Ashish Prabhudesai is highly experienced in after sales service support for dimensional metrology such as Surface, Contour and Form Measuring Machines, and other sophisticated electromechanical products. He is also an expert in training machine users, field service engineers and distributor technicians. He works for Standard Metrology & Automation Solutions covering several clients and is based in Mumbai in India.
Background and path to field engineering and training
Were you interested in how things worked and science as a child?
Frankly, I was not a very serious or studious child. I was more interested in music and art.
However, I got admission to an engineering diploma college as the company where my dad was working (L&T India) had their own polytechnic college and my parents wished I should study there. Once I had completed my engineering diploma (with great efforts and setbacks), I started working in a small company as a Service Engineer. It was there that I became interested in learning technical stuff (electronics / microprocessors) to troubleshoot machine problems.
You have studied engineering and also marketing and international business. Do you think this combination gives you an advantage when troubleshooting or training?
Yes, my engineering background has helped me in analysing and troubleshooting. As far as marketing and international business is concerned, although I don’t use it directly; it has had an indirect impact on planning and delivering training as it improved my presentation skills.
Has there been a particular person who has inspired you during your career?
There are many people who have inspired me so far, and also helped me in one way or the other during my career growth path.
To name a few, I can mention Mr. Pravin Thube who was my Service Manager in Carl Zeiss India from whom I learned many things. Also Mr. Wilson Thomas who is presently MD of Carl Zeiss India and who still inspires me.
Typical day as a field service consultant
What’s your typical day like?
Mostly I drive down to another state (600 kms away from my home) and stay in hotels. I then attend breakdown calls, machine installations , preventive maintenance and customer training (on machine usage and application).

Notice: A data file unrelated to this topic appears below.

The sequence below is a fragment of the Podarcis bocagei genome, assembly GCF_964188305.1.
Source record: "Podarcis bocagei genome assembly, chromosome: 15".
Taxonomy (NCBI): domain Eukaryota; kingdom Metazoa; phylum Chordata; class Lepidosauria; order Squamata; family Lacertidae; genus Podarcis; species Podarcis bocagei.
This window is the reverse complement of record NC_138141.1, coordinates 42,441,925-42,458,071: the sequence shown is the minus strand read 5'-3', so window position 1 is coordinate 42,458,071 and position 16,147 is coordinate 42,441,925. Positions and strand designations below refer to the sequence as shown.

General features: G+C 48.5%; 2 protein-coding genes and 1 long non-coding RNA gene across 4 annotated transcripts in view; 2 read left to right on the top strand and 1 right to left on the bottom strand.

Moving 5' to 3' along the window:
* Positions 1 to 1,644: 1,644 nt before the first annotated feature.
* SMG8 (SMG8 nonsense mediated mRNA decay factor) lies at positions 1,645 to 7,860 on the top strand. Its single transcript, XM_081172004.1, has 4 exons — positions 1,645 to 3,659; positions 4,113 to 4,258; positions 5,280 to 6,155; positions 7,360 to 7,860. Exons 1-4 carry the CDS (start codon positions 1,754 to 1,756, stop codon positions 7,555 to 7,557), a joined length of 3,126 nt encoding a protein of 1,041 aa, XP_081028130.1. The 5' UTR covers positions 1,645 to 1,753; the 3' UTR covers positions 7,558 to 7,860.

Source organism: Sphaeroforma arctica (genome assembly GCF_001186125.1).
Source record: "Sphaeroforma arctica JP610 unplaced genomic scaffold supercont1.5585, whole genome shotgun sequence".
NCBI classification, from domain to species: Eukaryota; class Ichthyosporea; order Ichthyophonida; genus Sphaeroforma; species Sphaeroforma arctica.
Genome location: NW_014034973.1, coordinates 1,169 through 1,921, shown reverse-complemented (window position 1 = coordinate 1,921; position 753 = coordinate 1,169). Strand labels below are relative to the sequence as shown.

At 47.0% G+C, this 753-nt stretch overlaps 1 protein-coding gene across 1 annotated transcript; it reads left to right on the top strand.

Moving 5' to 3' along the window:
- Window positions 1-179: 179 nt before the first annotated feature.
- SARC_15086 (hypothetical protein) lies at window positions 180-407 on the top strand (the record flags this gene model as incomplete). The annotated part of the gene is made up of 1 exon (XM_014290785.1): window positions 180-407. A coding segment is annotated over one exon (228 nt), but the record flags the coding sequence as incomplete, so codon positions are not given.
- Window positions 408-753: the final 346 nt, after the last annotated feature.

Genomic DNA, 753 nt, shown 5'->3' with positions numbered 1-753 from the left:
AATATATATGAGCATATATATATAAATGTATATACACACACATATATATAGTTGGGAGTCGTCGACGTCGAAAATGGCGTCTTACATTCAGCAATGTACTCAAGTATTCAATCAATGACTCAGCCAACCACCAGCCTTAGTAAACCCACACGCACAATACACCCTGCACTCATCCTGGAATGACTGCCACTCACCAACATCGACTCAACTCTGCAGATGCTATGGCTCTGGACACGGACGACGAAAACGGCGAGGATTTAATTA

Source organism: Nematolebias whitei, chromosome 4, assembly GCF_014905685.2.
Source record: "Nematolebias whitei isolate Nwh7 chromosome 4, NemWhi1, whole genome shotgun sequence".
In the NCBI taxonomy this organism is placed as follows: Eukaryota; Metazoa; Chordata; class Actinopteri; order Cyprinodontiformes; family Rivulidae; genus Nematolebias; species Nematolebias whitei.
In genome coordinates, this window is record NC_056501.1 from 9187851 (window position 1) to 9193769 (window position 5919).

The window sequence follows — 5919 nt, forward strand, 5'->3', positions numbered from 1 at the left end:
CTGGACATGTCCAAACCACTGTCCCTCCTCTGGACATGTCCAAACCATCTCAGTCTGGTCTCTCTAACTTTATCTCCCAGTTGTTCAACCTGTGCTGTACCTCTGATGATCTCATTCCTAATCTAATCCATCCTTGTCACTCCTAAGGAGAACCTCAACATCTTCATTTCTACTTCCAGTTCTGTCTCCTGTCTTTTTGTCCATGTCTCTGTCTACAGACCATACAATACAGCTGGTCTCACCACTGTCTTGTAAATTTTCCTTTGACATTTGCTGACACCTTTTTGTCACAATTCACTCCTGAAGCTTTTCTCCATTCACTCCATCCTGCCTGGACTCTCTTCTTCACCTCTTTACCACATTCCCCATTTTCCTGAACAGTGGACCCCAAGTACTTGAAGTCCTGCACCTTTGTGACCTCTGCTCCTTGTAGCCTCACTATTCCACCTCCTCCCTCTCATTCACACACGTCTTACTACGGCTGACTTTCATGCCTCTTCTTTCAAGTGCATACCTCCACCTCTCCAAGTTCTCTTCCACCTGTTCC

How much of your time is spent onsite with customers and how much handling other aspects of your role?
At present, most of my work is on site handling the above aspects of field service.
How much travel do you do?
I travel about 15 days in a month. And about 3000 kms of driving per month.
You also train new users. What are the main challenges in your training role?
Some users learn quickly due to their background and natural abilities. However, some users take time to understand things which puts pressure on me due to time constraints.
What are some ‘tools’ you use for times when somebody doesn’t understand you?
Normally, if it’s more than one user to be trained, I focus on the guy who understands better. I then talk to their supervisor at the end of the training about the capabilities of the users and who can operate the machine immediately and who needs to be developed further. This avoids machines getting damaged and avoids breakdowns due to rough usage or lack of understanding.
What are the key skills from your time as a field engineer which you try and pass on?
I always try to pass on the following four things for new service engineers:
Understand what not to do first (to avoid creating more problems);
Clear your doubts about what to do and follow the instructions;
Use proper tools;
Give correct and accurate feedback to the experienced FSEs while taking their help.
Most challenging part of the job when you were a field engineer
What did you find most challenging when you were working – technical side, people/customers or logistics (travel etc)?
The most challenging thing was people, both customers and the people in the company.
What was your most challenging job in the field?
I had to install a sorting machine in Scotland when the temperature was -15 degrees outside. It was physically and mentally very demanding.
Did you ever arrive on site and find that it was much easier than you expected? For example, did you ever need to simply switch on a machine?
Recently, I drove about 400 kms and found out that problem was due to a stretched cable which was sorted in two minutes.
Work life balance
How do you balance the amount of travel you do with having hobbies and leisure time?
But, as I like singing, I practice vocal warm up exercises while driving as I drive alone for long hours and it means no one is disturbed.
I also listen to many interviews on YouTube etc. while driving.
New field engineers
What advice would you give to someone who has just started their first job as a field engineer?
Do your homework well before attending any service call and go prepared. Be confident and assertive as your customer will become relaxed when you look confident.
Apart from a strong technical background, what are the three most important skills to have?
There are three things:
Positive Attitude – that all problems are solvable
Excellent Interpersonal Skills – to handle customers tactfully
Punctuality – as most customers will be delighted to see you at the promised time